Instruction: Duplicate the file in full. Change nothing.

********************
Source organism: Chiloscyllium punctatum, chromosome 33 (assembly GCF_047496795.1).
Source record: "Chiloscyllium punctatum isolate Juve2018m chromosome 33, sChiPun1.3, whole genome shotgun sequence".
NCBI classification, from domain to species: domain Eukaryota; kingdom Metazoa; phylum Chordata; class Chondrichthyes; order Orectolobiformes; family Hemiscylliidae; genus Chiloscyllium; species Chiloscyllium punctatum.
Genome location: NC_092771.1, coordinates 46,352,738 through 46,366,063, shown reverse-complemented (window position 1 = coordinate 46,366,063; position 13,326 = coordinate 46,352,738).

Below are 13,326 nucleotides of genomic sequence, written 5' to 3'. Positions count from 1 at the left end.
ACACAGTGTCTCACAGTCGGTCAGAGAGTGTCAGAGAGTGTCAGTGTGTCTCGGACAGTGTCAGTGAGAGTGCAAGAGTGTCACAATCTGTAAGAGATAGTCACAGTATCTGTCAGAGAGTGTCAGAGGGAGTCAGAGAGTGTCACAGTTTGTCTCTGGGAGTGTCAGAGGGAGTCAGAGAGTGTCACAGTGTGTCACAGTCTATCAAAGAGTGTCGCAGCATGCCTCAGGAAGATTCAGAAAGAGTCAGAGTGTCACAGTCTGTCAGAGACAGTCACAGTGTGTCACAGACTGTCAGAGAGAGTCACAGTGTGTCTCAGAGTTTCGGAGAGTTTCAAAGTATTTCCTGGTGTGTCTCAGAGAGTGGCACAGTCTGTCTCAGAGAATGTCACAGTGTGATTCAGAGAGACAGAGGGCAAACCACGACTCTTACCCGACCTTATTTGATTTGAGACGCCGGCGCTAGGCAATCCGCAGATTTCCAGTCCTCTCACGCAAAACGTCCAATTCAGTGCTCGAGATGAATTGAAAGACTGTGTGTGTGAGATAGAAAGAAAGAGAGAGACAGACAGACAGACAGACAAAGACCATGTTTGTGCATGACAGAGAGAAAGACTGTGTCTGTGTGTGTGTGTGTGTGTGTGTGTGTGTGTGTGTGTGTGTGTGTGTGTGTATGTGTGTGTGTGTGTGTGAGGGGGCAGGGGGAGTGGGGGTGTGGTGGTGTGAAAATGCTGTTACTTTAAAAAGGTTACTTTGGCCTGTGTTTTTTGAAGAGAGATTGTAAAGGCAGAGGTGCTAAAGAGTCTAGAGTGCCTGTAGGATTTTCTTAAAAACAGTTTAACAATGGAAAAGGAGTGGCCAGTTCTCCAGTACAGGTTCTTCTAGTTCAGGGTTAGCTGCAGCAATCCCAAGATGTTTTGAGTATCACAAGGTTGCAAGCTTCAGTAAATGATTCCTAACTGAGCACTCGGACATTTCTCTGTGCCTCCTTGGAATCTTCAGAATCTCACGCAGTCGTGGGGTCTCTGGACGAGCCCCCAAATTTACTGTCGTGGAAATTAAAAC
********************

Source organism: Chiloscyllium punctatum, chromosome 33 (assembly GCF_047496795.1).
Source record: "Chiloscyllium punctatum isolate Juve2018m chromosome 33, sChiPun1.3, whole genome shotgun sequence".
NCBI classification, from domain to species: domain Eukaryota; kingdom Metazoa; phylum Chordata; class Chondrichthyes; order Orectolobiformes; family Hemiscylliidae; genus Chiloscyllium; species Chiloscyllium punctatum.
Genome location: NC_092771.1, coordinates 46,352,738 through 46,366,063, shown reverse-complemented (window position 1 = coordinate 46,366,063; position 13,326 = coordinate 46,352,738).

Below are 13,326 nucleotides of genomic sequence, written 5' to 3'. Positions count from 1 at the left end.
ACACAGTGTCTCACAGTCGGTCAGAGAGTGTCAGAGAGTGTCAGTGTGTCTCGGACAGTGTCAGTGAGAGTGCAAGAGTGTCACAATCTGTAAGAGATAGTCACAGTATCTGTCAGAGAGTGTCAGAGGGAGTCAGAGAGTGTCACAGTTTGTCTCTGGGAGTGTCAGAGGGAGTCAGAGAGTGTCACAGTGTGTCACAGTCTATCAAAGAGTGTCGCAGCATGCCTCAGGAAGATTCAGAAAGAGTCAGAGTGTCACAGTCTGTCAGAGACAGTCACAGTGTGTCACAGACTGTCAGAGAGAGTCACAGTGTGTCTCAGAGTTTCGGAGAGTTTCAAAGTATTTCCTGGTGTGTCTCAGAGAGTGGCACAGTCTGTCTCAGAGAATGTCACAGTGTGATTCAGAGAGACAGAGGGCAAACCACGACTCTTACCCGACCTTATTTGATTTGAGACGCCGGCGCTAGGCAATCCGCAGATTTCCAGTCCTCTCACGCAAAACGTCCAATTCAGTGCTCGAGATGAATTGAAAGACTGTGTGTGTGAGATAGAAAGAAAGAGAGAGACAGACAGACAGACAGACAAAGACCATGTTTGTGCATGACAGAGAGAAAGACTGTGTCTGTGTGTGTGTGTGTGTGTGTGTGTGTGTGTGTGTGTGTGTGTGTGTGTGTATGTGTGTGTGTGTGTGTGAGGGGGCAGGGGGAGTGGGGGTGTGGTGGTGTGAAAATGCTGTTACTTTAAAAAGGTTACTTTGGCCTGTGTTTTTTGAAGAGAGATTGTAAAGGCAGAGGTGCTAAAGAGTCTAGAGTGCCTGTAGGATTTTCTTAAAAACAGTTTAACAATGGAAAAGGAGTGGCCAGTTCTCCAGTACAGGTTCTTCTAGTTCAGGGTTAGCTGCAGCAATCCCAAGATGTTTTGAGTATCACAAGGTTGCAAGCTTCAGTAAATGATTCCTAACTGAGCACTCGGACATTTCTCTGTGCCTCCTTGGAATCTTCAGAATCTCACGCAGTCGTGGGGTCTCTGGACGAGCCCCCAAATTTACTGTCGTGGAAATTAAAAC